If you’re up against aerial defences (including ASFs, Gawd help you), make sure that the strike-package has a decent escort.  Again, LSFs and MSFs can do this work decently enough for a militia unit, especially if someone’s managed to filch a goodly supply of LAAMs to give you some stand-off capability.  If Bluehawks find themselves alone against enemy ASFs, frankly they should conentrate their fire on one or two birds at once and pray they’re fighting something with armour soft enough for their LRM clusters to generate TACs, because otherwise they’re hosed.

  All of which suggests a great deal to the defender, of course.  ::)  Pike vehicles aren’t going to be great SPAAGs against Bluehawks, since their nose- and wing-armour is just thick enough to negate Threshold threats from an AC/2, but the ever-popular PartyVan Partisan can make their lives unutterably miserable.  Hell, scattering a few Striker missile-tanks around the perimeter of likely targets will quickly start thinning out the oncoming swarm, and backing them with a few Scorpions loaded with flak ammo makes for the attackers’ squadron briefing-room being a quiet and a gloomy sort of place even before take-off.  And if you can spare a flight or two of interceptor ASFs from other duties....  }:)


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Maelwys

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Re: Fighter of the Week, Issue #089 - MSF-42 Bluehawk/ASF-23 Protector
« Reply #1 on: 21 September 2011, 09:54:47 »
I think the Bluehawk is an interesting addition to the Magistracy forces, one that I hadn't really considered before. With a [historical] lack of aerospace fighters, I have to wonder if the majority of Canopians that want to fly are pushed into the Conventional Fighter units, with only the best/richest actually allowed to be aerospace pilots. I'm also sort of surprised that they appear to be limited to planetary militias, rather than showing up in line units as well. The fluff I could do without perhaps. Its jut another "mystery" or "secret" that seems out of place.

Looking at the stats, it seems quite capable really. Its got enough of a long range punch that it can loiter at the edges of the battlefield and "snipe" with its LRMs without putting it in too much risk. Since they're concentrated in planetary militias, until the Jihad they probably weren't fighting much more than pirates and other low tech organizations, and so didn't have to worry about much more than the occasional flak round as long as they kept their distance. The MGs also make sense, since if the Bluehawk limits its MG attacks to enemy infantry, I don't believe the infantry can shoot back (barring being equipped with AA weapons).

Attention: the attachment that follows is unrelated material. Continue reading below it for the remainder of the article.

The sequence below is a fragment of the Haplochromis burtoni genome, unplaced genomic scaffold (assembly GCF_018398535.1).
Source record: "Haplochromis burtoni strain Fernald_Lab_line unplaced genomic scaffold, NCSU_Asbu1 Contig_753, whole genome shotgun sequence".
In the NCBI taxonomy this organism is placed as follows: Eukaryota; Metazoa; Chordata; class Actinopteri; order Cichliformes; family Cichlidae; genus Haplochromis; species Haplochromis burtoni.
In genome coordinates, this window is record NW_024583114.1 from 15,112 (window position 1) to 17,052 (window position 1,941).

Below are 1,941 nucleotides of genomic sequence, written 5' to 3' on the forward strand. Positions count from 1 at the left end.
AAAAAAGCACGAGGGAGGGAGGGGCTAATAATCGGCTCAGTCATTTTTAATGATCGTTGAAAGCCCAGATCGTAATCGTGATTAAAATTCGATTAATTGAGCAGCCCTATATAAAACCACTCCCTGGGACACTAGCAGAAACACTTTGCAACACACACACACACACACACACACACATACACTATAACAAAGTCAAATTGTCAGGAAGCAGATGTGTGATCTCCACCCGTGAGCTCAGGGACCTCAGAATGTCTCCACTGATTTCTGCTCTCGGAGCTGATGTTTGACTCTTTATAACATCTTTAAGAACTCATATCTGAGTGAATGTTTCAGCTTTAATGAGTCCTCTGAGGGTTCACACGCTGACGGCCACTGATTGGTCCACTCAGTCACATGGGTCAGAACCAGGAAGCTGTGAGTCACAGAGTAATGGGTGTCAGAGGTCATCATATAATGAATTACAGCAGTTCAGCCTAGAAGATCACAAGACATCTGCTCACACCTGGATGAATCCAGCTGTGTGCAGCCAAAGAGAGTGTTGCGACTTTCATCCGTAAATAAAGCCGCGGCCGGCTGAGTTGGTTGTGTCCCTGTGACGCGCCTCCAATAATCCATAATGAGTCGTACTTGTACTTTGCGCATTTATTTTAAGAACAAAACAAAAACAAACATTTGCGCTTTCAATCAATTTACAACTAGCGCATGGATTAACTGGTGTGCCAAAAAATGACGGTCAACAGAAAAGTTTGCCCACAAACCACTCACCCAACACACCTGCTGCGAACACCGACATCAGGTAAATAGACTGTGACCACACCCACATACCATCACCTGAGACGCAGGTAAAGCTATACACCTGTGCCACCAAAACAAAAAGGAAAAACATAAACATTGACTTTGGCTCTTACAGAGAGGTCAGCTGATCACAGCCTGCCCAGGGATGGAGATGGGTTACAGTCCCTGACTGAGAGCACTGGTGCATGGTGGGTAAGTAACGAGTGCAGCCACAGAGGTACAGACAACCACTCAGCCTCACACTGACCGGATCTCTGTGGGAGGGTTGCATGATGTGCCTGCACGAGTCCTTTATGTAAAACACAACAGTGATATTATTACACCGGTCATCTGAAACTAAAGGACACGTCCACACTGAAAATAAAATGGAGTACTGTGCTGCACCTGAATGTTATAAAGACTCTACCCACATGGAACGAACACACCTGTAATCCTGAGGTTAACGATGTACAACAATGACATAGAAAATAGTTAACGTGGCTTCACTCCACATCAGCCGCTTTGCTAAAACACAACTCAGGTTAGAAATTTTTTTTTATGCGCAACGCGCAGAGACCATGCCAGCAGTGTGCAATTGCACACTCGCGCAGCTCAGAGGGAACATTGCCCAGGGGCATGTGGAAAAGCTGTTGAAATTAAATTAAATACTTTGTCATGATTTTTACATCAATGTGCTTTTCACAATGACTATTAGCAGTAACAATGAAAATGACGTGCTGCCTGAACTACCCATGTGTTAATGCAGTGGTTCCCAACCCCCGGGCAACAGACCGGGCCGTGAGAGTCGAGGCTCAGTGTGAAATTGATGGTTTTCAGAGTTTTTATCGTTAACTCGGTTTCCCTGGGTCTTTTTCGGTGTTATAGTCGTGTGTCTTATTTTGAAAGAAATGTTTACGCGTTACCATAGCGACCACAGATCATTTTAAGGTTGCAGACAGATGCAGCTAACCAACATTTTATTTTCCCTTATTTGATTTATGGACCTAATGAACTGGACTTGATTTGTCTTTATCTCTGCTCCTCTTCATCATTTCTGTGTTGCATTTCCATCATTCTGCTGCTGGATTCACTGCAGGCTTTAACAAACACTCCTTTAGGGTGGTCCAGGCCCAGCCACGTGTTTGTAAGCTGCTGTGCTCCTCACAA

The Bluehawk seems to hold up well against the other Conventional fighters that appear in 3039 (though not the upgraded versions), but it doesn't seem to have an overwhelming advantage against the heavier Strike Fighters, and a fight is probably going to come down to luck and clustering (And using its range bonuses well).

In 3019, these were a game changer in the MoC I'm sure. 3067, not so much with the spread of advanced technology. They might have been able to hit WoB supply depots and cause havoc if they survive the opening battles, but the lack of VSTOL capability probably crippled them when it came to resistance and guerrilla combat.

Still, I think its a worthwhile addition to the MoC lineup, especially in earlier Era games. After the Clan Invasion however, I'd probably limit their fighting to that of support of other units. Alternate munitions, harassing attacks and attacks of opportunity, rather than the direct confrontation of the 3020's.

invallid effort

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Re: Fighter of the Week, Issue #089 - MSF-42 Bluehawk/ASF-23 Protector
« Reply #2 on: 21 September 2011, 13:48:59 »

"Luke you switched off your targeting computer whats wrong"....cant help it  :D

Once again an awesome article....Has anyone actually tried one of these in a game?
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Re: Fighter of the Week, Issue #089 - MSF-42 Bluehawk/ASF-23 Protector
« Reply #3 on: 21 September 2011, 22:00:11 »
Yay, a new FotW!